Do: Pick a job that offers the best options for your mental and professional stability, one with potential for advancement in the future, one where you’ll learn new skills. It may not be your dream job for now, you may not make millions right away, and you may not have the corner office with a personal assistant, but that doesn’t mean you are on the wrong path. I have met many people who took a job they weren’t excited about because the money was right, or the location was convenient. But after the initial rush wore off, they became pretty unhappy, pretty fast. On the other hand, I know others who took a lowly job in an industry that was their interest, and they were able to learn, grow, and advance up the ladder without going prematurely gray from the misery of working at a job they hated.
Don’t: No matter what the job is, do not let anyone else convince you to take it. Be it your parents, friends, or even the employer, never let someone else’s beliefs be the reason for taking a job. After all, they won’t be the ones to work late nights or travel on no sleep – you will. So if your heart is in being an events planner, but Mom is lecturing you for the umpteenth time on the wisdom of becoming an accountant, take it with a grain of salt.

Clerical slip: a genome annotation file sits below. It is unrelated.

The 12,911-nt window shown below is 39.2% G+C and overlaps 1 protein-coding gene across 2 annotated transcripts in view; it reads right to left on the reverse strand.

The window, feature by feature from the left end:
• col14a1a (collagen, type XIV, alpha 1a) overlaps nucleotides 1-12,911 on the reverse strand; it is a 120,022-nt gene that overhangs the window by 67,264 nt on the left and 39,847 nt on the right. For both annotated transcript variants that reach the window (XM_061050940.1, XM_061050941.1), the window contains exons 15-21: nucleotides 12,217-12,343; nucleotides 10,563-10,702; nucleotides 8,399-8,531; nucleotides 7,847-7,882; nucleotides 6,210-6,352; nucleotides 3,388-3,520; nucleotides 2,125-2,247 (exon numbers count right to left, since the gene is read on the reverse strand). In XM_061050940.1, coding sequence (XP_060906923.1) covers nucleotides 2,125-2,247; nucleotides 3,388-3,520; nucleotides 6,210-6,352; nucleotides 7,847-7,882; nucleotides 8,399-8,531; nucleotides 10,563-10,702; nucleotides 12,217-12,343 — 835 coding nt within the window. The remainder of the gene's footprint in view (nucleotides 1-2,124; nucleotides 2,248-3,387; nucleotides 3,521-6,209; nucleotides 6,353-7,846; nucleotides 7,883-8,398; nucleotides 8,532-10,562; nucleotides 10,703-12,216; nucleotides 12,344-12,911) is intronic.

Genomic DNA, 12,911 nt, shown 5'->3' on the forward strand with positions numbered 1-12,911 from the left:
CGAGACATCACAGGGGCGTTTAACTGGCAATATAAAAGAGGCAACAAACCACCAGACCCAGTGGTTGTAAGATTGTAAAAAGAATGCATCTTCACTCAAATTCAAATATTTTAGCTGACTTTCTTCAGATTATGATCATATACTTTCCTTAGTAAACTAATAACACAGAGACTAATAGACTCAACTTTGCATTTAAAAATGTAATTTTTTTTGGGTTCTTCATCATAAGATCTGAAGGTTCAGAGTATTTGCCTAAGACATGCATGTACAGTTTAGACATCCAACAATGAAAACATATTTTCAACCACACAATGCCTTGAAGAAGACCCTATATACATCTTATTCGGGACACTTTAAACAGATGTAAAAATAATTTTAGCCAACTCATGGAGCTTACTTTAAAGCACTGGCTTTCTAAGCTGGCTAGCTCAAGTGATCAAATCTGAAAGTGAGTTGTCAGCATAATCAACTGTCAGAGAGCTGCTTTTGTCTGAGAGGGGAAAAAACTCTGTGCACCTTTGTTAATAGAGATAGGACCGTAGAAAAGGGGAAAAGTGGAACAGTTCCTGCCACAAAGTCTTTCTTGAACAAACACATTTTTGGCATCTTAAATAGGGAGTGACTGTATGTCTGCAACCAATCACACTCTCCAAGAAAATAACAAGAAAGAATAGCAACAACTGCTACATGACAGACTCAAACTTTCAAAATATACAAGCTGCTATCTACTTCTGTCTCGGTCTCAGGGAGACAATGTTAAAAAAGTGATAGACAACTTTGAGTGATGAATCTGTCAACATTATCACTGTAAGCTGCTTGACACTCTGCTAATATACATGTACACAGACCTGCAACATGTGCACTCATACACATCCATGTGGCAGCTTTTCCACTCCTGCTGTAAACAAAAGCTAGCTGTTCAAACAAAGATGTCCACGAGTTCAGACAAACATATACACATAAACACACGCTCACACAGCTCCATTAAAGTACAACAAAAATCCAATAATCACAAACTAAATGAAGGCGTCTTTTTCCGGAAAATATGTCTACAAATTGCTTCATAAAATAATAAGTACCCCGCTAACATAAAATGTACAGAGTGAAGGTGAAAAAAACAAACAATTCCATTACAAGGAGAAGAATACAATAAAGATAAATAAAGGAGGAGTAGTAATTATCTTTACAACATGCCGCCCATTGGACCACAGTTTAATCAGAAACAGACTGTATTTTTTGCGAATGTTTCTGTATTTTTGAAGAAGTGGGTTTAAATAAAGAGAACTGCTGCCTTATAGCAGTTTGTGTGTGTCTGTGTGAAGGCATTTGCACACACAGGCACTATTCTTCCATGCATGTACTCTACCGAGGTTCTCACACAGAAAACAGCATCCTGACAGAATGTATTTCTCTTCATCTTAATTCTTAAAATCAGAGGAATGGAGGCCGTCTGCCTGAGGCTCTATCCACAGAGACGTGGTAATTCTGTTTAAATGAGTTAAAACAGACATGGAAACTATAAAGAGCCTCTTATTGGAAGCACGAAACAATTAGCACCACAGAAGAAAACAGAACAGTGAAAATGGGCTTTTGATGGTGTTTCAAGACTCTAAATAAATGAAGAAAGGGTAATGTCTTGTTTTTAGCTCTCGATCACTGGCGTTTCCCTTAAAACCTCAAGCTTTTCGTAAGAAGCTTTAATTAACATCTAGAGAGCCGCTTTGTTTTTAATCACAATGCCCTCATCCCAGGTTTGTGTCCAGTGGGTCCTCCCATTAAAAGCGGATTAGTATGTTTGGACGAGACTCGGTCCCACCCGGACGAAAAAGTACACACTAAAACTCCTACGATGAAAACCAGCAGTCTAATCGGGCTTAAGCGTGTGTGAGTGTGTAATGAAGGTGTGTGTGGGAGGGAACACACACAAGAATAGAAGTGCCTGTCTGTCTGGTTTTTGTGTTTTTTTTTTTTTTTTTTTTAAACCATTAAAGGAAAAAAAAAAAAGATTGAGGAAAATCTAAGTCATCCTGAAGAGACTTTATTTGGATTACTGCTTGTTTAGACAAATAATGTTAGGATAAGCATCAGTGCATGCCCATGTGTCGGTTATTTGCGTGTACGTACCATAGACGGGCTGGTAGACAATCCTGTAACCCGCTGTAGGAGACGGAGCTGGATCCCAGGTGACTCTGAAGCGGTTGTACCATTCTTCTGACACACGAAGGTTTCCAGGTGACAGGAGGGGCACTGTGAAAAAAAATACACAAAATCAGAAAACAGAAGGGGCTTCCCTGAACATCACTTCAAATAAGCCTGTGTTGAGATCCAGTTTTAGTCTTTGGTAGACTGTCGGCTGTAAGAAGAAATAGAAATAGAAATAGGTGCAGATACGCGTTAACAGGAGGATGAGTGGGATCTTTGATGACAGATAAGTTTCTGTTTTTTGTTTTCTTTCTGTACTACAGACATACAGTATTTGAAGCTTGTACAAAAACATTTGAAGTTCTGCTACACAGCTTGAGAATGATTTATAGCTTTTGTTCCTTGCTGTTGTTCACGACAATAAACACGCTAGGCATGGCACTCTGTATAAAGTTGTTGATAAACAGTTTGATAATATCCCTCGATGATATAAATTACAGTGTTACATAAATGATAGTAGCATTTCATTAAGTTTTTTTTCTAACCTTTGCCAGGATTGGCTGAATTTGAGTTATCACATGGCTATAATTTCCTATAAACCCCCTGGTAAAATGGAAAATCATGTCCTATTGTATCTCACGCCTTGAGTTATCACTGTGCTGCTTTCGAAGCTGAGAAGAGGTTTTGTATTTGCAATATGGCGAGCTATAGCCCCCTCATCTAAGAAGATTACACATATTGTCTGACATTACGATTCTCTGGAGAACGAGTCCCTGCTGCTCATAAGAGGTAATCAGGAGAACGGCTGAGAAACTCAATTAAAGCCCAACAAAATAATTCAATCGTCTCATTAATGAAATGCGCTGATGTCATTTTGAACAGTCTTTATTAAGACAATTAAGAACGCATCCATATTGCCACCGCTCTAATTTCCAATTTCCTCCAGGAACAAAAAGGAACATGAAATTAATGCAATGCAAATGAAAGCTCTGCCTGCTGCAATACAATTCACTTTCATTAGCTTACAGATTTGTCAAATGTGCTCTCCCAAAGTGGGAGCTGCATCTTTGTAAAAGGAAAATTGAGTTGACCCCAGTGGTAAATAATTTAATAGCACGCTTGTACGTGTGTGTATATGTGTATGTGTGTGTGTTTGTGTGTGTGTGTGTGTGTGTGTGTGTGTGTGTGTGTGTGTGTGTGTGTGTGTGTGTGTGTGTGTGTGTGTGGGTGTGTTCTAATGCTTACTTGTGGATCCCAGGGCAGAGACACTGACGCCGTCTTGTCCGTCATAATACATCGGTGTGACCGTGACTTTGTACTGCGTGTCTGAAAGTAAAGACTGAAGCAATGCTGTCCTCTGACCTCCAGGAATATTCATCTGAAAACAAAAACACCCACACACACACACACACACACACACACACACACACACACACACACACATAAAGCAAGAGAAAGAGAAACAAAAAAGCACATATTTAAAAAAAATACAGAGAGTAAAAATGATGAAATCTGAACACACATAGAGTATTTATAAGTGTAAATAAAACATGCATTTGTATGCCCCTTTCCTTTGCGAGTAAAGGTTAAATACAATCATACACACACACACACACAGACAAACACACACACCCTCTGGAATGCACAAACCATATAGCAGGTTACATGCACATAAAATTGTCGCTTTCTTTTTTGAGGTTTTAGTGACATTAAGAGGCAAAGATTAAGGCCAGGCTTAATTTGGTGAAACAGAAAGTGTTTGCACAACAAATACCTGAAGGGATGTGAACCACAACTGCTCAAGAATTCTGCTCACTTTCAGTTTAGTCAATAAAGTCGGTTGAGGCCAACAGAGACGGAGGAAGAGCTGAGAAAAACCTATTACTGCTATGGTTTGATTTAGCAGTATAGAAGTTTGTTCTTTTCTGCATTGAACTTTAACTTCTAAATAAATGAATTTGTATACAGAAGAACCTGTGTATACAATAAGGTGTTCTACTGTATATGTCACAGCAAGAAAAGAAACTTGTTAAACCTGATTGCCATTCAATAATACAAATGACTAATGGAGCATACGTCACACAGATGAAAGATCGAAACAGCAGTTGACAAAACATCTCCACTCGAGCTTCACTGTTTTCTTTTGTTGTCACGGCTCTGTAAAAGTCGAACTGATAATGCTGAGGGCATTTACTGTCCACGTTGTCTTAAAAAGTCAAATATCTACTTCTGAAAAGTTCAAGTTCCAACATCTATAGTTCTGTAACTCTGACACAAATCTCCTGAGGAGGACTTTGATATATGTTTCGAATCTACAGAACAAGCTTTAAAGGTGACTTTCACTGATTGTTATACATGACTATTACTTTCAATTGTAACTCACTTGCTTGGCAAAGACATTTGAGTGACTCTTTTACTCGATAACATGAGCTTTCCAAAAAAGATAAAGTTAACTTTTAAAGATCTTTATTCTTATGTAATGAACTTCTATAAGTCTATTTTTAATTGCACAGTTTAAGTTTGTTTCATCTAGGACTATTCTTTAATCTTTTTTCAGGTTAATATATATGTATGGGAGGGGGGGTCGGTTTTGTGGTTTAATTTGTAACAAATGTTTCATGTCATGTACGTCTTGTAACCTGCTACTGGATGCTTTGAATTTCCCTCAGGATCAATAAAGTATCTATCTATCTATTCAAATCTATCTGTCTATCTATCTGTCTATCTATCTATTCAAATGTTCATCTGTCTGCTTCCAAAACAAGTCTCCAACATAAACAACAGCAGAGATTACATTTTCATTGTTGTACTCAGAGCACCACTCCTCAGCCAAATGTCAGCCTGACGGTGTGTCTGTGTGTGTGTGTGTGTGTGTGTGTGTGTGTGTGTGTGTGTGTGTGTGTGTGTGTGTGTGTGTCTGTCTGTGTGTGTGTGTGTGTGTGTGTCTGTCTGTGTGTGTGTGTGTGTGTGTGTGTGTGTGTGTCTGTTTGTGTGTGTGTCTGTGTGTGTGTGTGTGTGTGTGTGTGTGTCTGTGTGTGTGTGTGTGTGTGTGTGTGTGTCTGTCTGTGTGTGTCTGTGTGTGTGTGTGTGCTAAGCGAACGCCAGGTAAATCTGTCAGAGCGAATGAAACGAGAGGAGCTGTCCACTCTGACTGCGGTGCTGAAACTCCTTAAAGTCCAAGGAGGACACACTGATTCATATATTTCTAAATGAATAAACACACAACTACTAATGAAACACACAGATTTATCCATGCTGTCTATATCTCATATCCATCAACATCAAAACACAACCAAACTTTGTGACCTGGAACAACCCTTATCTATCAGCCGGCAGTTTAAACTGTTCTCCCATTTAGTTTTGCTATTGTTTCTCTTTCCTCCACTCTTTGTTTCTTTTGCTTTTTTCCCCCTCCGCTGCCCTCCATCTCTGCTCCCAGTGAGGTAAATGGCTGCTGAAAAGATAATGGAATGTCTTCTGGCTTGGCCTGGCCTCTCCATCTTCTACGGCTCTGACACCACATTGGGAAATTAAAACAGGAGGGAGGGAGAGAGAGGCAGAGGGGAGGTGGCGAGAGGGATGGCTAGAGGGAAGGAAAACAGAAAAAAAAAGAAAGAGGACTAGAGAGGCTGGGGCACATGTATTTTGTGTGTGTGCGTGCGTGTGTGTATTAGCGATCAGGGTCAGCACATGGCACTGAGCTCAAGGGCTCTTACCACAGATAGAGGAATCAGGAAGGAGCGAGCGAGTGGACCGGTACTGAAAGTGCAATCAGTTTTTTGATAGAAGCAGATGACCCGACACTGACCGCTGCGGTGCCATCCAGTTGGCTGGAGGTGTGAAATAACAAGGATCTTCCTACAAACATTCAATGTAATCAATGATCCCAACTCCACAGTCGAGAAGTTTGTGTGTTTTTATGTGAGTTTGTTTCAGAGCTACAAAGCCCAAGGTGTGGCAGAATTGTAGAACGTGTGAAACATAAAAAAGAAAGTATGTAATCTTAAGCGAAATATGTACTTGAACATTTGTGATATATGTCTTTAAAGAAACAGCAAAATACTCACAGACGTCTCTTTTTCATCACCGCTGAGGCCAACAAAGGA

Do you have a great story about your first job out of college? Post all the details in Comments below. As always, if you have another manners question, I look forward to hearing from you at email@example.com. Check out my Modern Manners Guy Facebook page, follow me on Twitter @MannersQDT, and of course, check back next week for more Modern Manners Guy tips.
College Grad image courtesy of Shutterstock